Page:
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Title: Elevated carbon dioxide accelerates the spatial turnover of soil microbial communities

Although elevated CO 2 (eCO 2) significantly affects the -diversity, composition, function, interaction and dynamics of soil microbial communities at the local scale, little is known about eCO 2 impacts on the geographic distribution of micro-organisms regionally or globally. Here, we examined the -diversity of 110 soil microbial communities across six free air CO 2 enrichment (FACE) experimental sites using a high-throughput functional gene array. The -diversity of soil microbial communities was significantly (P<0.05) correlated with geographic distance under both CO 2 conditions, but declined significantly (P<0.05) faster at eCO 2 with a slope of -0.0250 than at ambient CO 2 (aCO 2) with a slope of -0.0231 although it varied within each individual site, indicating that the spatial turnover rate of soil microbial communities was accelerated under eCO 2 at a larger geographic scale (e.g. regionally). Both distance and soil properties significantly (P<0.05) contributed to the observed microbial -diversity. Furthermore, this study provides new hypotheses for further understanding their assembly mechanisms that may be especially important as global CO 2 continues to increase.
Authors:
 [1] ;  [2] ;  [3] ;  [4] ;  [5] ;  [6] ;  [7] ;  [8] ;  [9] ;  [10] ;  [11] ;  [2]
  1. Chinese Academy of Sciences (CAS), Beijing (China); Univ. of Oklahoma, Norman, OK (United States)
  2. Univ. of Oklahoma, Norman, OK (United States)
  3. Univ. of Oklahoma, Norman, OK (United States); Ningbo Univ. Ningbo (China)
  4. Chinese Academy of Sciences (CAS), Beijing (China); Harbin Institute of Technology, Harbin (China); Liaoning Technical Univ., Fuxin (China)
  5. Univ. of Oklahoma, Norman, OK (United States); Guangdong Institute of Microbiology, Guangzhou (China)
  6. The Univ. of Minnesota, St. Paul, MN (United States)
  7. The Univ. of Minnesota, St. Paul, MN (United States); Univ. of Western Sydney, Richmond, NSW (Australia)
  8. Oak Ridge National Lab. (ORNL), Oak Ridge, TN (United States)
  9. Univ. of Illinois at Urbana-Champaign, Urbana, IL (United States)
  10. Univ. of Wyoming, Laramie WY (United States)
  11. Colorado State Univ., Fort Collins, CO (United States)
Publication Date:
Grant/Contract Number:
AC05-00OR22725
Type:
Accepted Manuscript
Journal Name:
Global Change Biology
Additional Journal Information:
Journal Volume: 22; Journal Issue: 2; Journal ID: ISSN 1354-1013
Publisher:
Wiley
Research Org:
Oak Ridge National Lab. (ORNL), Oak Ridge, TN (United States)
Sponsoring Org:
USDOE Office of Science (SC)
Country of Publication:
United States
Language:
English
Subject:
59 BASIC BIOLOGICAL SCIENCES; elevated carbon dioxide; free air CO2 enrichment; microbial community; spatial turnover rate; β-diversity
OSTI Identifier:
1327647
Alternate Identifier(s):
OSTI ID: 1401159

Deng, Ye, He, Zhili, Xiong, Jinbo, Yu, Hao, Xu, Meiying, Hobbie, Sarah E., Reich, Peter B., Schadt, Christopher W., Kent, Angela, Pendall, Elise, Wallenstein, Matthew, and Zhou, Jizhong. Elevated carbon dioxide accelerates the spatial turnover of soil microbial communities. United States: N. p., Web. doi:10.1111/gcb.13098.
Deng, Ye, He, Zhili, Xiong, Jinbo, Yu, Hao, Xu, Meiying, Hobbie, Sarah E., Reich, Peter B., Schadt, Christopher W., Kent, Angela, Pendall, Elise, Wallenstein, Matthew, & Zhou, Jizhong. Elevated carbon dioxide accelerates the spatial turnover of soil microbial communities. United States. doi:10.1111/gcb.13098.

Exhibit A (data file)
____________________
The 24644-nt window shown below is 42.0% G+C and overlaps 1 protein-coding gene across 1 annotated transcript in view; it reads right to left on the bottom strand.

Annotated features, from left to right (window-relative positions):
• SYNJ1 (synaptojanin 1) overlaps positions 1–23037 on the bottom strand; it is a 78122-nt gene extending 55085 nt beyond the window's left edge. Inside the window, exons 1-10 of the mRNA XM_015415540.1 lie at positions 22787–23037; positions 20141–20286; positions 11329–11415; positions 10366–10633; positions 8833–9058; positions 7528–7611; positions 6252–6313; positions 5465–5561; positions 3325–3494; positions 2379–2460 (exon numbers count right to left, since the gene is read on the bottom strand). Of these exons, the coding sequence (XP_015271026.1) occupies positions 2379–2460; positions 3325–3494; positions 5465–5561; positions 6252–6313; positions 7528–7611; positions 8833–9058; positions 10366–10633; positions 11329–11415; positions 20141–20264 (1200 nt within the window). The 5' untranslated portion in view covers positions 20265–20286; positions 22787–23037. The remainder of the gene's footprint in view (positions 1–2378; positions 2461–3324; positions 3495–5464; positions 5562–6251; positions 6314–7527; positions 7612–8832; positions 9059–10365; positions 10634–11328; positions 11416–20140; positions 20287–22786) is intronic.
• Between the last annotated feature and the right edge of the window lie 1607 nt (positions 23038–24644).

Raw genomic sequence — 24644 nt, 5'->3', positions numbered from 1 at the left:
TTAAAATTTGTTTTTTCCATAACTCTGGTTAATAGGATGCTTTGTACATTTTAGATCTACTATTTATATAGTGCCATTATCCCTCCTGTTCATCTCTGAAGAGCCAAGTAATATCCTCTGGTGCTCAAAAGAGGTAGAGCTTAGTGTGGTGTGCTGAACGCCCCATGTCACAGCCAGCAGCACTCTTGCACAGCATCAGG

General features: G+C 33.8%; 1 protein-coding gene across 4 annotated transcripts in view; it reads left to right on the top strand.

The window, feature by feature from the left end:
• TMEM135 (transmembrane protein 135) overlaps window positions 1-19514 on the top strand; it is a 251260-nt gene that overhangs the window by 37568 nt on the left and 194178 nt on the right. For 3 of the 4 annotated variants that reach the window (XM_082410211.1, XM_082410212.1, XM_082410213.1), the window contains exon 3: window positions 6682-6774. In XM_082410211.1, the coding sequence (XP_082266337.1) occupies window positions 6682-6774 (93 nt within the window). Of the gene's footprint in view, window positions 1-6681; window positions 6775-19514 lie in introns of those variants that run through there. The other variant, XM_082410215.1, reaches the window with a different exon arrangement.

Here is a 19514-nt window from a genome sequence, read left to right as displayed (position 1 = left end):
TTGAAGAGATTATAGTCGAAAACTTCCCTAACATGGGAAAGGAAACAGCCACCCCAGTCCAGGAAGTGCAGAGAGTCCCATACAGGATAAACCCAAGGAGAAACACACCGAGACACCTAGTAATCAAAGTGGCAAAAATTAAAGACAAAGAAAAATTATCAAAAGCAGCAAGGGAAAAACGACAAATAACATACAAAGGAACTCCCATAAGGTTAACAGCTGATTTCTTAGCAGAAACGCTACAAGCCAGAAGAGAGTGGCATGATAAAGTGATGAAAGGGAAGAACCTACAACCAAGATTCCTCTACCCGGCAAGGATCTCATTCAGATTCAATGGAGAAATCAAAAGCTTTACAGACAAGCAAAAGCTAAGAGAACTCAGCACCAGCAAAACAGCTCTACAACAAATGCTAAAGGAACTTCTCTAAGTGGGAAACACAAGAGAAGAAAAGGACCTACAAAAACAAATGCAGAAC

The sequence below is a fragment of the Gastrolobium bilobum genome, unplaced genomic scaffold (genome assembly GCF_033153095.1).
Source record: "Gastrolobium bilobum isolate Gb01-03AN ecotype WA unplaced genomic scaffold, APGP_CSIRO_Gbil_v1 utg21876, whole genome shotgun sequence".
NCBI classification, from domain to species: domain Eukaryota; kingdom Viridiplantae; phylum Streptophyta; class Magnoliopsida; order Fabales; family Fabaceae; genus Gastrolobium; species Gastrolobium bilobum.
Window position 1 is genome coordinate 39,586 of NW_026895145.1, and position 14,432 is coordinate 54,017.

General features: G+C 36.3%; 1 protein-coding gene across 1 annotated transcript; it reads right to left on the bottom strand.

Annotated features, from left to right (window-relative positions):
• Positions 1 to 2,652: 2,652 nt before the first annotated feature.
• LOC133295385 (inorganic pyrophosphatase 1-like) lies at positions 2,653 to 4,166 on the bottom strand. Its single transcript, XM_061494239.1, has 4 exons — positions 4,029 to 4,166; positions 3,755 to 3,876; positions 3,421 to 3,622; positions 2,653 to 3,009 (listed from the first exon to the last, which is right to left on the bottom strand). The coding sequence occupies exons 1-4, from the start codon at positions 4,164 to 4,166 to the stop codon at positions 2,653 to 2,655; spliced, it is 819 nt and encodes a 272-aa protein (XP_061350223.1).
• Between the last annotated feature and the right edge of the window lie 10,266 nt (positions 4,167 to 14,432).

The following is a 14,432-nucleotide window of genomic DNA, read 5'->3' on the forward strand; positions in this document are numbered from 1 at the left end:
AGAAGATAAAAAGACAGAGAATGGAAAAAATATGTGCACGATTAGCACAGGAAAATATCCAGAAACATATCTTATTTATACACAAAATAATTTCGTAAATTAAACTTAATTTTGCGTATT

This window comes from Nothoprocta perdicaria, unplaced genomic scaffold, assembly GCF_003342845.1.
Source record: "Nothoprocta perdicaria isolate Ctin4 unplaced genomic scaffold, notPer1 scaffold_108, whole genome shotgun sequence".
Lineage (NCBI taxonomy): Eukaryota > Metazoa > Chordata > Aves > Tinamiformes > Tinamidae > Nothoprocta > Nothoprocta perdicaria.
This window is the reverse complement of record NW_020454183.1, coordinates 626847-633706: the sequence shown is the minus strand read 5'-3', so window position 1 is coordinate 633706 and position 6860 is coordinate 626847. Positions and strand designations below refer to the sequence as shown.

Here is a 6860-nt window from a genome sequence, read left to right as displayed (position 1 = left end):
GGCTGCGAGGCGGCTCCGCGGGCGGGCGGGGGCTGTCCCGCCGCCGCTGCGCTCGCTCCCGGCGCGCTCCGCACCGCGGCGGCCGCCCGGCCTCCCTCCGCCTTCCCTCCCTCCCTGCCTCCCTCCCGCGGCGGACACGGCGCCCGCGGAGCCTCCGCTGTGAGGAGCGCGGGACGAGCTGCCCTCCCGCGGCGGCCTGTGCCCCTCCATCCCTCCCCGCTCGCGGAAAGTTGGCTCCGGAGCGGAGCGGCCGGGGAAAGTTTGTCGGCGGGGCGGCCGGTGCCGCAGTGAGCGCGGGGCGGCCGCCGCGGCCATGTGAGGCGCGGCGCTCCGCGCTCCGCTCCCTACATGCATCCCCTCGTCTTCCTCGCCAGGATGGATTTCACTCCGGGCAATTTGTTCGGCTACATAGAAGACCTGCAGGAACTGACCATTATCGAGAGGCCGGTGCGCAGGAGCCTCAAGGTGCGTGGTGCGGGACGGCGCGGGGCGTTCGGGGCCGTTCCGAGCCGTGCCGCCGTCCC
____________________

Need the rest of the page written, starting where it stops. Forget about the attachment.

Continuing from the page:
Deng, Ye, He, Zhili, Xiong, Jinbo, Yu, Hao, Xu, Meiying, Hobbie, Sarah E., Reich, Peter B., Schadt, Christopher W., Kent, Angela, Pendall, Elise, Wallenstein, Matthew, and Zhou, Jizhong. 2015. "Elevated carbon dioxide accelerates the spatial turnover of soil microbial communities". United States. doi:10.1111/gcb.13098. https://www.osti.gov/servlets/purl/1327647.
@article{osti_1327647,
title = {Elevated carbon dioxide accelerates the spatial turnover of soil microbial communities},
author = {Deng, Ye and He, Zhili and Xiong, Jinbo and Yu, Hao and Xu, Meiying and Hobbie, Sarah E. and Reich, Peter B. and Schadt, Christopher W. and Kent, Angela and Pendall, Elise and Wallenstein, Matthew and Zhou, Jizhong},
abstractNote = {Although elevated CO2 (eCO2) significantly affects the -diversity, composition, function, interaction and dynamics of soil microbial communities at the local scale, little is known about eCO2 impacts on the geographic distribution of micro-organisms regionally or globally. Here, we examined the -diversity of 110 soil microbial communities across six free air CO2 enrichment (FACE) experimental sites using a high-throughput functional gene array. The -diversity of soil microbial communities was significantly (P<0.05) correlated with geographic distance under both CO2 conditions, but declined significantly (P<0.05) faster at eCO2 with a slope of -0.0250 than at ambient CO2 (aCO2) with a slope of -0.0231 although it varied within each individual site, indicating that the spatial turnover rate of soil microbial communities was accelerated under eCO2 at a larger geographic scale (e.g. regionally). Both distance and soil properties significantly (P<0.05) contributed to the observed microbial -diversity. Furthermore, this study provides new hypotheses for further understanding their assembly mechanisms that may be especially important as global CO2 continues to increase.},
doi = {10.1111/gcb.13098},
journal = {Global Change Biology},
number = 2,
volume = 22,
place = {United States},
year = {2015},
month = {10}
}